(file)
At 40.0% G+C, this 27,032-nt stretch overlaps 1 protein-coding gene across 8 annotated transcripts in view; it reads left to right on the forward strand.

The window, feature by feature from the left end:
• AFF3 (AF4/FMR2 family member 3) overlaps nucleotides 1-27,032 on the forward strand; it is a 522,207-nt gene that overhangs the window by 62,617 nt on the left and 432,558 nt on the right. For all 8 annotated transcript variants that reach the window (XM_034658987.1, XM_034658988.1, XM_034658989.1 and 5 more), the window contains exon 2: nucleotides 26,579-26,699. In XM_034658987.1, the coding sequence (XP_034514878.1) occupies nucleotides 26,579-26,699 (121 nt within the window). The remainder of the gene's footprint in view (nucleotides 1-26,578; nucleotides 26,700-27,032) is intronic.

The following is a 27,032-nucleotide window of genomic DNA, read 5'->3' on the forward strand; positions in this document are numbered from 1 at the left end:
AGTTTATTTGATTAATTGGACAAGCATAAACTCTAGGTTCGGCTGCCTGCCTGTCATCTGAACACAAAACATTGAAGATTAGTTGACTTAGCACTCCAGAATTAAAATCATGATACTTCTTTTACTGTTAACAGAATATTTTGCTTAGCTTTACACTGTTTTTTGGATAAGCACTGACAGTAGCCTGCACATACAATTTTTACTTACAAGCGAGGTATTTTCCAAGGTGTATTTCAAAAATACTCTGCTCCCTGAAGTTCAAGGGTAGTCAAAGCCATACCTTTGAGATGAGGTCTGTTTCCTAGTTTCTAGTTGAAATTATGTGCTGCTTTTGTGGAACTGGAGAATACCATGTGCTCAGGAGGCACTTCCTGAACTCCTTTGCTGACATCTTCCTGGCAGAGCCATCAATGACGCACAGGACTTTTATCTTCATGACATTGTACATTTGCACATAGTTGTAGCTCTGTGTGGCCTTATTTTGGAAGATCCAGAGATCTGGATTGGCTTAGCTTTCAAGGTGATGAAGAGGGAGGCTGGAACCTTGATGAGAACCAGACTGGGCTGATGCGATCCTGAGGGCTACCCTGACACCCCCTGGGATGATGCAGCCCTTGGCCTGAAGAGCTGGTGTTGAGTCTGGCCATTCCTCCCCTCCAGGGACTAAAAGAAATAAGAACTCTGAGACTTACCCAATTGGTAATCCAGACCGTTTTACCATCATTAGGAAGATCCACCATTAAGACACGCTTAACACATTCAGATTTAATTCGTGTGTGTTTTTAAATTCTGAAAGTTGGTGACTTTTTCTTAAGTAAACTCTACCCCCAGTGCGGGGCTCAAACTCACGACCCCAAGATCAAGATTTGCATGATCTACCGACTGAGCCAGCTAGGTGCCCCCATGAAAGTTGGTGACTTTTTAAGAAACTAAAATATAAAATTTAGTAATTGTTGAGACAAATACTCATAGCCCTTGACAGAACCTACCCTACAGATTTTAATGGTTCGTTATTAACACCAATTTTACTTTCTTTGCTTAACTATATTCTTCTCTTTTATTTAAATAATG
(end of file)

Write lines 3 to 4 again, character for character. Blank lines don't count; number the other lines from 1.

• AFF3 (AF4/FMR2 family member 3) overlaps nucleotides 1-27,032 on the forward strand; it is a 522,207-nt gene that overhangs the window by 62,617 nt on the left and 432,558 nt on the right. For all 8 annotated transcript variants that reach the window (XM_034658987.1, XM_034658988.1, XM_034658989.1 and 5 more), the window contains exon 2: nucleotides 26,579-26,699. In XM_034658987.1, the coding sequence (XP_034514878.1) occupies nucleotides 26,579-26,699 (121 nt within the window). The remainder of the gene's footprint in view (nucleotides 1-26,578; nucleotides 26,700-27,032) is intronic.

The following is a 27,032-nucleotide window of genomic DNA, read 5'->3' on the forward strand; positions in this document are numbered from 1 at the left end: